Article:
The digital revolution is forcing us to rethink what it means to be human | Catholic National Register

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“The specificity of the human being in all of creation, our uniqueness vis-à-vis other animals, even our relationship to machines are called into question.

VATICAN CITY – Pope Francis said technological innovations have created the need for renewed reflection on essential questions of what it means to be human, based on scriptures, classical tradition and the wisdom of non-human cultures. European.

In a video message sent on November 23 to Pontifical Council for Culture, the Pope declared that “the new changes brought about by the digital revolution and the incredible developments in science … are forcing us to rethink what it is to be human”.

“Today, a revolution is underway – yes, a revolution – which touches the essential nodes of human existence and requires a creative effort of thought and action. The two. There is a structural change in the way we understand generation, birth and death ”, Pope Francis noted in the video.

“The specificity of the human being in all of creation, our uniqueness vis-à-vis other animals, even our relationship to machines are called into question.

Pope Francis emphasized what he called the “fluidity of contemporary cultural vision”.

“This is the age of liquidity,” he said.

He said that this current “fluidity” is a marked difference from the days of the Second Vatican Council, when a secular, immanentist and materialist humanism shared at least a common basis with Christian humanism “on some radical issues related to it. to human nature ”.

“However, the conciliar Constitution Gaudium and Spes is still relevant in this regard. It reminds us, in fact, that the Church still has much to give to the world, and it obliges us to recognize and evaluate, with confidence and courage, the intellectual, spiritual and material achievements which have emerged since then in various fields. of human knowledge, ”commented the Pope.

The Pontifical Council for Culture held its plenary assembly this week with the theme “Rethinking anthropology – Towards a new humanism”. The council holds meetings every two or three years to reflect on the major issues and cultural realities of contemporary societies.

In his video message, the Pope said questions about human identity are decisive today.

“What does it mean today to be a man or a woman as complementary people called upon to relate? What do the words “paternity” and “maternity” mean? ” He asked.

“And again, what is the specific condition of the human being, which makes us unique and irreplaceable compared to machines and even to other animal species? What is our transcendent vocation? Where does our call to build social relationships with others come from?

Pope Francis underlined that the Bible offers “the essential coordinates for sketching out an anthropology of the human person in relation to God, in the complexity of relations between men and women, and in relation to the time and space in which we live. . “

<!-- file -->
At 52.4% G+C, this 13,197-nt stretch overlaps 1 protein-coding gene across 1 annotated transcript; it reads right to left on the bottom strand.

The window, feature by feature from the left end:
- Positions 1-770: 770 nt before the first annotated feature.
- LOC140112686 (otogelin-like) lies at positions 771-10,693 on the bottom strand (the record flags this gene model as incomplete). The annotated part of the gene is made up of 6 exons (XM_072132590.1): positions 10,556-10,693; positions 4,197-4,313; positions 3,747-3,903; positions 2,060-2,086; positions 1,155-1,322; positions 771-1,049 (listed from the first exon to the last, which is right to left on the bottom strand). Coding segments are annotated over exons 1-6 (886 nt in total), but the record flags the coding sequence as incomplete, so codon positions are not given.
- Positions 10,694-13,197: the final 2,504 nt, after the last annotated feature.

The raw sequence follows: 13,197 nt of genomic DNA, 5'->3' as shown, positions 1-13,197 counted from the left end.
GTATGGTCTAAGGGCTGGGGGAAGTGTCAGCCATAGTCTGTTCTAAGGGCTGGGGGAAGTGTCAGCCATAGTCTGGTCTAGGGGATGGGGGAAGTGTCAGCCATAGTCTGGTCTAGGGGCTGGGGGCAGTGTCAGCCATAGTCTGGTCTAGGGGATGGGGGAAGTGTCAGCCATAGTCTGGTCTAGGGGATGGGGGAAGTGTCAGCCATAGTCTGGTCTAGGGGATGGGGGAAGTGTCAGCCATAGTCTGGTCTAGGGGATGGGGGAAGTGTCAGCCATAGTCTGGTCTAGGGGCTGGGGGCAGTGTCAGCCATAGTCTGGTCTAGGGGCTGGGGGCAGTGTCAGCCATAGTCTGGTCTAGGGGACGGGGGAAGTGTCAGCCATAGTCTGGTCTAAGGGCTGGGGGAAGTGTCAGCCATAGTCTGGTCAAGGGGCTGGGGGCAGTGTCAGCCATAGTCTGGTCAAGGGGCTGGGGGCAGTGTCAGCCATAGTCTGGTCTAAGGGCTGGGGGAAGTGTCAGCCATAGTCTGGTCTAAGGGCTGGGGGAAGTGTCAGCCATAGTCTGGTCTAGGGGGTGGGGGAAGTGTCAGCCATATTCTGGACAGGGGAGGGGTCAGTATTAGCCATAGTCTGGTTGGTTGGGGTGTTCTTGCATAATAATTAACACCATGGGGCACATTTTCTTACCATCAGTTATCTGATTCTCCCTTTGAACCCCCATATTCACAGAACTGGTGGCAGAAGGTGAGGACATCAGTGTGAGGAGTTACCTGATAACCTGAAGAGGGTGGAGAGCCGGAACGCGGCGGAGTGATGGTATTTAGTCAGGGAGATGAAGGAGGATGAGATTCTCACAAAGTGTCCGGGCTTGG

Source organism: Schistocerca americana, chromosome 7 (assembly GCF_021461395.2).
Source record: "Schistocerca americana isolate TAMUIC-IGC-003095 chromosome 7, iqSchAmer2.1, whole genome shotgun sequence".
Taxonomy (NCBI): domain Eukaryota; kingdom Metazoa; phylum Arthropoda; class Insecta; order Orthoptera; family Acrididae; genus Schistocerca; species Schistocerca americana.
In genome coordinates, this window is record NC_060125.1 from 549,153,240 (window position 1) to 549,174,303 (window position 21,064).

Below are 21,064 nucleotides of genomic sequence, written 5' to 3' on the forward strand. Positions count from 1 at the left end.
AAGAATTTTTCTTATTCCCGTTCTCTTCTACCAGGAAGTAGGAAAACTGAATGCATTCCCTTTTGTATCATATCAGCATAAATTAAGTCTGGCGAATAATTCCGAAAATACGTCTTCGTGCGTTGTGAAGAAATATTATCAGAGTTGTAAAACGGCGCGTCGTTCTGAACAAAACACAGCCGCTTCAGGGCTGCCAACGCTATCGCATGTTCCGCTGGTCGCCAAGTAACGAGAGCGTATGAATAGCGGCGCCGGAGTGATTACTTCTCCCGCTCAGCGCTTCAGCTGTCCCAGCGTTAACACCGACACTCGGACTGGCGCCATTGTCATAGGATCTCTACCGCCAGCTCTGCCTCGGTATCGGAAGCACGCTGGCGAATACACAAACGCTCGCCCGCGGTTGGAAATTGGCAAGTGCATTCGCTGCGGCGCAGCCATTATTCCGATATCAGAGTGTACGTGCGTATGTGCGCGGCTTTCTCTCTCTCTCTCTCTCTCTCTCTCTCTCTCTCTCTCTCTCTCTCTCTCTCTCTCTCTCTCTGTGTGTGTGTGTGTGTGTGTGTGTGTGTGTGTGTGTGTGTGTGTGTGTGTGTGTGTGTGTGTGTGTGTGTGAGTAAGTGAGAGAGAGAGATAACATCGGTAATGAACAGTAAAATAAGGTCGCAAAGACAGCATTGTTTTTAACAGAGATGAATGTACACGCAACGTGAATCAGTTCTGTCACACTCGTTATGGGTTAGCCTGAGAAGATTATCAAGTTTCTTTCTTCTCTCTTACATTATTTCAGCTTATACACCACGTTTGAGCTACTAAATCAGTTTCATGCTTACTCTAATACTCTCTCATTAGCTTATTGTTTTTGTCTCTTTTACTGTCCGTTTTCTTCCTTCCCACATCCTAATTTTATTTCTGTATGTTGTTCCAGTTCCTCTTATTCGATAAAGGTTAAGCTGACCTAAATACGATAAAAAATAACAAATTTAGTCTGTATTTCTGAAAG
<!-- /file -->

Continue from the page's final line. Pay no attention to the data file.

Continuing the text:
“Biblical humanism, in fruitful dialogue with the values ​​of classical Greek and Latin thought, gave birth to a lofty vision of the human person, our origin and our ultimate destiny, our way of living on this earth”, he said. -he declares.

The Pope added that while this fusion of ancient and biblical wisdom remains “a fertile paradigm”, a new creative synthesis is also needed with “the contemporary humanist tradition and that of other cultures”.

“I am thinking, for example, of the holistic vision of Asian cultures, in a search for inner harmony and harmony with creation. Or the solidarity of African cultures, to go beyond the excessive individualism typical of Western culture. The anthropology of Latin American peoples is also important, with its keen sense of family and celebration; and also the cultures of indigenous peoples around the world, ”said Francis.

“In these different cultures, there are forms of humanism which, integrated into European humanism inherited from Greco-Roman civilization and transformed by the Christian vision, are today the best way to tackle the worrying questions on the subject. future of humanity.

Pope John Paul II founded the Pontifical Council for Culture in 1982 to promote dialogue between the Church and contemporary cultures. In 1993 he combined the council with the Pontifical Council for Dialogue with Nonbelievers.

Today, the council is dedicated to creating a space for Catholic dialogue with the sciences, humanities, economy, digital culture and artificial intelligence, sports, cultural heritage, the arts and music.

“Now more than ever, the world needs to rediscover the meaning and value of the human being in relation to the challenges we face,” said Pope Francis.


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